ANA Government Affairs staff review and analyze federal agency decisions, regulations, and rules affecting registered nurses, our profession, our patients, and the public health. The Administrative Procedures Act requires Executive Branch departments and agencies to publish these in the Federal Register, allow an opportunity for public comments, and take those into account when issuing a final rule or regulation. Once final, rules and regulations become part of the Code of Federal Regulations. Notices of public meetings and requests for nominees to federal panels are also published in the Federal Register.
ANA often provides feedback to federal policymakers through written comments. These are often collaborative efforts both within ANA and with our Constituent/State Nursing Associations, organizational affiliates, and other nursing and healthcare organizations. The Affordable Care Act requires many agencies and departments to implement regulations to carry out its policies. ANA is especially vigilant regarding Health Care Reform, now called "ACA" (short for the full title of the law, the Affordable Care Act) actions that impact nursing, especially those that offer the chance to overcome longstanding barriers to optimal nursing practice.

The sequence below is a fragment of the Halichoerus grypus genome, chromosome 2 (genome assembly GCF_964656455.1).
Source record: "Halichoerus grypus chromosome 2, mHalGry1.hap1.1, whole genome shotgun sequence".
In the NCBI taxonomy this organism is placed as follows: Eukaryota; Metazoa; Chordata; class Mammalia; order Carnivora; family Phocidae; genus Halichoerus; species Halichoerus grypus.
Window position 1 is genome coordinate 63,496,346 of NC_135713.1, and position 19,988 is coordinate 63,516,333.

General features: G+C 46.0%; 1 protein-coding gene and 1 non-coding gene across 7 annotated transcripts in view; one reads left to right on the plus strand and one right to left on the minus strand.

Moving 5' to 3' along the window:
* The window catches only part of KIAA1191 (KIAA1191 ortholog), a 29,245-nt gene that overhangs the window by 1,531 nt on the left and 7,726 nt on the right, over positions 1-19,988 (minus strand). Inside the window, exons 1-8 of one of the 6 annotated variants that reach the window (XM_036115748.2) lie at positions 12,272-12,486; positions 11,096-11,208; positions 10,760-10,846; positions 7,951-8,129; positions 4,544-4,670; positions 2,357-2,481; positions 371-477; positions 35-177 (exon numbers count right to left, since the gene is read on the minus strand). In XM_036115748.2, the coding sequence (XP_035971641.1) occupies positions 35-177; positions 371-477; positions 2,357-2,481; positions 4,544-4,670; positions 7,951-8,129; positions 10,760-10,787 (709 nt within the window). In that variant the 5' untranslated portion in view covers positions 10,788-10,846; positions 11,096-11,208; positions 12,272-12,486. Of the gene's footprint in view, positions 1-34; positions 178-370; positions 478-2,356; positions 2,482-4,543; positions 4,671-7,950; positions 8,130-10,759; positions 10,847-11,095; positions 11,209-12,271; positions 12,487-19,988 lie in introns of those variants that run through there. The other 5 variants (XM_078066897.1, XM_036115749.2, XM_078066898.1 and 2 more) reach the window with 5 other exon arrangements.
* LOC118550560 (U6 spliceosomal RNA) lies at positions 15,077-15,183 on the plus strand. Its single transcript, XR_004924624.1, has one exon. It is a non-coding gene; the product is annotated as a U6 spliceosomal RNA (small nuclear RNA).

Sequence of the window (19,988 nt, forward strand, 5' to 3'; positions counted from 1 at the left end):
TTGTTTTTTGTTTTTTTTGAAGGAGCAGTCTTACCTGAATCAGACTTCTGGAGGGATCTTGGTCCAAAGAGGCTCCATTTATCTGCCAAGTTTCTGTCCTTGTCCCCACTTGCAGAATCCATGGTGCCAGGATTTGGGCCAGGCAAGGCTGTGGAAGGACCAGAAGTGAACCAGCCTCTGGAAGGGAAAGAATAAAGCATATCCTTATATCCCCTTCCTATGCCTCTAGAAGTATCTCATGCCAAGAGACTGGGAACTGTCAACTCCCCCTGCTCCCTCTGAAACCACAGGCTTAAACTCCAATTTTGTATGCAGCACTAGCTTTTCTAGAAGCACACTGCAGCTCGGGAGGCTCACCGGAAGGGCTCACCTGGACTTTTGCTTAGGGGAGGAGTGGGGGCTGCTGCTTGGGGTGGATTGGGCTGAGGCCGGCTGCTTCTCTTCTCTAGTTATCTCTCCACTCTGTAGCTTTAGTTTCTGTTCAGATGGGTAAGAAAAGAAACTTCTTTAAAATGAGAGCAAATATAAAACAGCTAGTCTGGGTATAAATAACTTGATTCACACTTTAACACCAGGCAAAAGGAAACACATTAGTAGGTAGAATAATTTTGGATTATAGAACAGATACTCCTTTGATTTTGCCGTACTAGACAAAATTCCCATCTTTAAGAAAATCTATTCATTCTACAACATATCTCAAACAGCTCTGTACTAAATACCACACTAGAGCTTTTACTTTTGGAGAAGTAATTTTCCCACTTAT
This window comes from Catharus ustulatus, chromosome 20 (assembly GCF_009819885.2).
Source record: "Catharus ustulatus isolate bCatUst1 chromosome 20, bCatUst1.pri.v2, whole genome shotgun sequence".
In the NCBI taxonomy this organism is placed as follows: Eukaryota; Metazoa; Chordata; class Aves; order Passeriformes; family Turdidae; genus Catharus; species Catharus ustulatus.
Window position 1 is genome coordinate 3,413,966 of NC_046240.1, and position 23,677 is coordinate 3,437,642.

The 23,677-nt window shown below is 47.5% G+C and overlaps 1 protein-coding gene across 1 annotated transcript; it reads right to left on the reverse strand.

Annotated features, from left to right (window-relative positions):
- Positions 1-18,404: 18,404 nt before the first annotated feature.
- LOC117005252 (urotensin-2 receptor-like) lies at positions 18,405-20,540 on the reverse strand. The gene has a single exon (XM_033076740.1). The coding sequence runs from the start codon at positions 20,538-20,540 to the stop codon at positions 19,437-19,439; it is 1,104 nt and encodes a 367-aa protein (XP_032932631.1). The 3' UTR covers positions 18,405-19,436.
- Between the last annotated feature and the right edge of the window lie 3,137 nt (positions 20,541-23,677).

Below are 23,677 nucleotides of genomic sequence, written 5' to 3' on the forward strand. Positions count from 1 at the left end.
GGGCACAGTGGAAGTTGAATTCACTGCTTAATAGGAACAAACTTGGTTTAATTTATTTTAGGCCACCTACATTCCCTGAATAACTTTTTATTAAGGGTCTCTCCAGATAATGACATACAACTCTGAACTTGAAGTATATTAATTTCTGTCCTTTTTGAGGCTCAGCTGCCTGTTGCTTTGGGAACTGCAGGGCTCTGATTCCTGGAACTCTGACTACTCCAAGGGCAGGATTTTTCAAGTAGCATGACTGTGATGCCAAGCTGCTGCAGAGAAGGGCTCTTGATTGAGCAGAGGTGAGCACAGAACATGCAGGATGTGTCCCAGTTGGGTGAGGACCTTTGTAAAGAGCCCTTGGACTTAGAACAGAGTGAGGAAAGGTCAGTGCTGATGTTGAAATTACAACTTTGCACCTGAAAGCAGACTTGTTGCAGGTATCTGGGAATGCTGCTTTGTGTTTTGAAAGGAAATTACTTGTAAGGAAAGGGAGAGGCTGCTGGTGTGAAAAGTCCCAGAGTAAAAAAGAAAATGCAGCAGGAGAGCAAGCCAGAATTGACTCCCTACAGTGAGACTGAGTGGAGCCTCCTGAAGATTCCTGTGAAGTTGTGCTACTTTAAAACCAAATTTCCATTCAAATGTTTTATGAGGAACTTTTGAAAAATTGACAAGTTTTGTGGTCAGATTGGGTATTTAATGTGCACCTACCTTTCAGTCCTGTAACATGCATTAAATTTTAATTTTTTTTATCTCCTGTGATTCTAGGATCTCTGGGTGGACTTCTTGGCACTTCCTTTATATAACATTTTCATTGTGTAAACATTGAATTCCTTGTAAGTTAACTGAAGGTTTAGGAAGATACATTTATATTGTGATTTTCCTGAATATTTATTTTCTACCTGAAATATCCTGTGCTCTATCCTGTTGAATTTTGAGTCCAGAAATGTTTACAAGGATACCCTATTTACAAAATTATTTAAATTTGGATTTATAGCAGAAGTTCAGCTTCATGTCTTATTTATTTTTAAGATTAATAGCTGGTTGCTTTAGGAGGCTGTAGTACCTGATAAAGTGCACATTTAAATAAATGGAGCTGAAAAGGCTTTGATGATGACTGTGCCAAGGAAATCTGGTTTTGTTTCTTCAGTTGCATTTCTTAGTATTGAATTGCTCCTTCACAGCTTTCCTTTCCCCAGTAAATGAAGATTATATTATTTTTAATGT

Resources for Submitting Regulatory Comments & Letters
We encourage ANA members, Constituent/State Nursing Associations, and organizational affiliates to submit comments on agency decisions. Some resources are provided below to help you with that process.
2015 ANA Regulatory Comments
- Letter from ANA to AHRQ regarding comments on proposed changes to the CAHPS Clinician & Group (CG–CAHPS) Survey and the Patient-Centered Medical Home Item Set, dated February 13, 2015.
On January 21, 2015, the Agency for Healthcare Research and Quality (AHRQ) requested comments on proposed changes to the CAHPS Clinician & Group (CG–CAHPS) Survey, including the Patient-Centered Medical Home (PCMH) Item Set (80 FR 2938). In response, ANA commends AHRQ for the inclusion of a new composite measure on care coordination and the consistent use of provider-neutral language.
- Letter from ANA to the Federal Trade Commission, dated February 12, 2015